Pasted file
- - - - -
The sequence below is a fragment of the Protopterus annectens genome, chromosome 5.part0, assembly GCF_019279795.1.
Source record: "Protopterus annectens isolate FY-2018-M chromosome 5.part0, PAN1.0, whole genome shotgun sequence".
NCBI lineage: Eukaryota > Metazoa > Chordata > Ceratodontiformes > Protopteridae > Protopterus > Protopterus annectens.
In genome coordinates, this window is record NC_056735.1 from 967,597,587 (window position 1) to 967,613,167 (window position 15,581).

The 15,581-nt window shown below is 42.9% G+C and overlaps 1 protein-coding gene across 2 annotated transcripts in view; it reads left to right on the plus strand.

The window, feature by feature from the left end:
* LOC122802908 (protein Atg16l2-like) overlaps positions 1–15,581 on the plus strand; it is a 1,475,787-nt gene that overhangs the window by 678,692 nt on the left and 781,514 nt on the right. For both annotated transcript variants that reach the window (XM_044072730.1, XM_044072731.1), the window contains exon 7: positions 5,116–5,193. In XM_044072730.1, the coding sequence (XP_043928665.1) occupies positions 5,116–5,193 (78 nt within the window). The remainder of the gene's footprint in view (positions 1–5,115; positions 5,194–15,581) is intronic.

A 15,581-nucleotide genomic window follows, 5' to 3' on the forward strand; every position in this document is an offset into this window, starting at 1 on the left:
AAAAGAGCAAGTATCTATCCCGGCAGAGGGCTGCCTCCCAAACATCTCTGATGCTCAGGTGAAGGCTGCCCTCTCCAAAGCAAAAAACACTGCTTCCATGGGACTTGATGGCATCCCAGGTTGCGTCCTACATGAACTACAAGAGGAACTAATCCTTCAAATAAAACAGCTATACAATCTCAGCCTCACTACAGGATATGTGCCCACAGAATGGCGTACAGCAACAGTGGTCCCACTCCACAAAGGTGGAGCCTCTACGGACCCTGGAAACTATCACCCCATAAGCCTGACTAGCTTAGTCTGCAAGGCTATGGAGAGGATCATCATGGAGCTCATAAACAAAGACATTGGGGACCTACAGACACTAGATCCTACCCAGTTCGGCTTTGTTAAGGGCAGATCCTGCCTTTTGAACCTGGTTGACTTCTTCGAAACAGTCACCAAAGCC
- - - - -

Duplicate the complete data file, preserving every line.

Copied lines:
The sequence below is a fragment of the Protopterus annectens genome, chromosome 5.part0, assembly GCF_019279795.1.
Source record: "Protopterus annectens isolate FY-2018-M chromosome 5.part0, PAN1.0, whole genome shotgun sequence".
NCBI lineage: Eukaryota > Metazoa > Chordata > Ceratodontiformes > Protopteridae > Protopterus > Protopterus annectens.
In genome coordinates, this window is record NC_056735.1 from 967,597,587 (window position 1) to 967,613,167 (window position 15,581).

The 15,581-nt window shown below is 42.9% G+C and overlaps 1 protein-coding gene across 2 annotated transcripts in view; it reads left to right on the plus strand.

The window, feature by feature from the left end:
* LOC122802908 (protein Atg16l2-like) overlaps positions 1–15,581 on the plus strand; it is a 1,475,787-nt gene that overhangs the window by 678,692 nt on the left and 781,514 nt on the right. For both annotated transcript variants that reach the window (XM_044072730.1, XM_044072731.1), the window contains exon 7: positions 5,116–5,193. In XM_044072730.1, the coding sequence (XP_043928665.1) occupies positions 5,116–5,193 (78 nt within the window). The remainder of the gene's footprint in view (positions 1–5,115; positions 5,194–15,581) is intronic.

A 15,581-nucleotide genomic window follows, 5' to 3' on the forward strand; every position in this document is an offset into this window, starting at 1 on the left:
AAAAGAGCAAGTATCTATCCCGGCAGAGGGCTGCCTCCCAAACATCTCTGATGCTCAGGTGAAGGCTGCCCTCTCCAAAGCAAAAAACACTGCTTCCATGGGACTTGATGGCATCCCAGGTTGCGTCCTACATGAACTACAAGAGGAACTAATCCTTCAAATAAAACAGCTATACAATCTCAGCCTCACTACAGGATATGTGCCCACAGAATGGCGTACAGCAACAGTGGTCCCACTCCACAAAGGTGGAGCCTCTACGGACCCTGGAAACTATCACCCCATAAGCCTGACTAGCTTAGTCTGCAAGGCTATGGAGAGGATCATCATGGAGCTCATAAACAAAGACATTGGGGACCTACAGACACTAGATCCTACCCAGTTCGGCTTTGTTAAGGGCAGATCCTGCCTTTTGAACCTGGTTGACTTCTTCGAAACAGTCACCAAAGCC